SLENZ pilot progress
An outsider’s view …
The creation and melding together of the design and development phases of the SLENZ pilot programmes has proven a slightly more difficult process for the SLENZ team than initially envisaged.
“We are making progress, albeit slower than I anticipated or would have liked,” joint project leader Terry Neal (pictured right) said recently. “The focus over the last couple of weeks has been agreeing the processes, terminology and templates that will enable us to work together effectively for the design and development phase of our project.
“Once we have finalised these, we then need to use them,” she said.
From the outside – and part of my brief is to view the project from the outside – one of the difficulties facing the team producing the three pilots – in midwifery, foundation learning and Second Life Orientation – has been the confusing number of platforms (Second Life, IMs, blogs, emails, googledocs, wikis) being used by team members to disseminate their ideas to each other.
Although the pilots are still at an early stage it appears, at times, that team members are not talking “in the same virtual room” although this is probably through no fault of their own, and is possibly a feature of every virtual world “team” effort as opposed to VW individual efforts. The problem is, however, that the oft-quoted proposition that in virtual worlds the learner is more important than the teacher/researcher/creator might be forgotten, with ever-widening, more ambitious ideas being put forward and the possibility that the goals of the pilots might be buried by words.
This is not to say that the ideas are not excellent, but at times, in my view, grandstanding, reinventing wheels (a New Zealand habit), and widening the scope of a pilot, rather than containing it, can reduce the effectiveness of a project and lead to the initial aims and goals being, if not forgotten, glossed over.
The problem appears to be compounded by the fact that SLENZ is a temporary team with the members physically removed from each other who, once the project is over, will go on to do their own things: the academic life blood after all might be said to be publishing papers and individual recognition.
Basically, I believe, as team members, we need to recognise that each of us will get something more valuable out of the collaborative team effort, rather than from our individual contributions, if we get onto the same page and work in the same virtual room with the same language, even if on different campuses and with different world views. We will also lessen the workload.
As Neal said in her most recent project update, and this probably applies to all virtual world collaborative education projects, “We need to effectively refine and merge … and agree our terminology because (we) are using quite different terms for the same things.”
Despite the difficulties the team has already achieved some significant milestones with its initial reports and discussion documents – the SL Literature Review, written by Dr Ben Salt (research and evaluation), Dr Clare Atkins (joint project leader, pictured lower right), ) and Leigh Blackall (learning designer), is being picked up by a noted peer-reviewed virtual world journal – and obviously will achieve other major milestones in the future.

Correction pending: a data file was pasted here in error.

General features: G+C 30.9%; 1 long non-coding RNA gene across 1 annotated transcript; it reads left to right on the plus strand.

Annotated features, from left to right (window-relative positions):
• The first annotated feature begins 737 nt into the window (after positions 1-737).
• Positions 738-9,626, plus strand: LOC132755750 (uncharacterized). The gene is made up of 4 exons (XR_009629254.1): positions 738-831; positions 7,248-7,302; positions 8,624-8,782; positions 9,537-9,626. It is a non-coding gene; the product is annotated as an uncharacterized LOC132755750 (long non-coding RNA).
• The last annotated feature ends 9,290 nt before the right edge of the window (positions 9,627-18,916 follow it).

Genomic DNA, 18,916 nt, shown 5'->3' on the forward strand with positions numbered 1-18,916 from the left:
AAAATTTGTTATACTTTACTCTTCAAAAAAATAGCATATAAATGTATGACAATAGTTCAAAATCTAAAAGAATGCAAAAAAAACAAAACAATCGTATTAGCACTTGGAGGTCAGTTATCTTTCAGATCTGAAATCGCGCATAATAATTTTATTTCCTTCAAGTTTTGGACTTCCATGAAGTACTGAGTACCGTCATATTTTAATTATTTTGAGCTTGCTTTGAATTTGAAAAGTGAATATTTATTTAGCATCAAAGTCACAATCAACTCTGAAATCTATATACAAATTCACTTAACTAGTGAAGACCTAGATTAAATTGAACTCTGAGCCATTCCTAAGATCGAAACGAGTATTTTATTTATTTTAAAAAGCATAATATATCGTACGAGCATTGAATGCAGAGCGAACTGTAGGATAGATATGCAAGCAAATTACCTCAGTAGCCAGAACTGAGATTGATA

Despite my criticism of the proliferation of communication channels the documents I am alluding to are worth reading, and contain good ideas for anyone working in education or doing research on the creation of learning opportunities in MUVEs. With the team currently concentrating on the midwifery project Blackall has posted his thoughts on the overall process at http://learnonline.wordpress.com/2009/02/04/producing-educational-resources-through-second-life/ and at (http://learnonline.wordpress.com/2009/02/09/slenz-midwifery-ideas-for-stage-1-virtual-birthing-unit/ ); Atkins has used googledocs – although some are not publicly available at the time of going to press – to share “SLENZ User story Stage 1” ( http://docs.google.com/Doc?id=dcr62szf_4gnvmm3mg&invite=c7c87wm), drafted guidelines (http://docs.google.com/Doc?id=dj2k8bp_19dk3m4vfx&invite and a template) and a technical specifications document (http://docs.google.com/Doc?id=dj2k8bp_20cnsg5hc2&hl=en); and Sarah Stewart (lead educator) has put the midwifery pilot into context by detailing what she and her colleagues know of their students, such as learning preferences, motivation and access to technology, and clarifying what the learning objectives will be for each stage (http://sarah-stewart.blogspot.com/2009/02/thinking-about-stage-1-of-second-life.html) and (http://sarah-stewart.blogspot.com/2009/02/context-of-midwifery-education-and.html)
There already has been agreement between Atkins and Todd Cochrane (developer) on such things as a template, naming conventions and version control, both within and outside Second Life.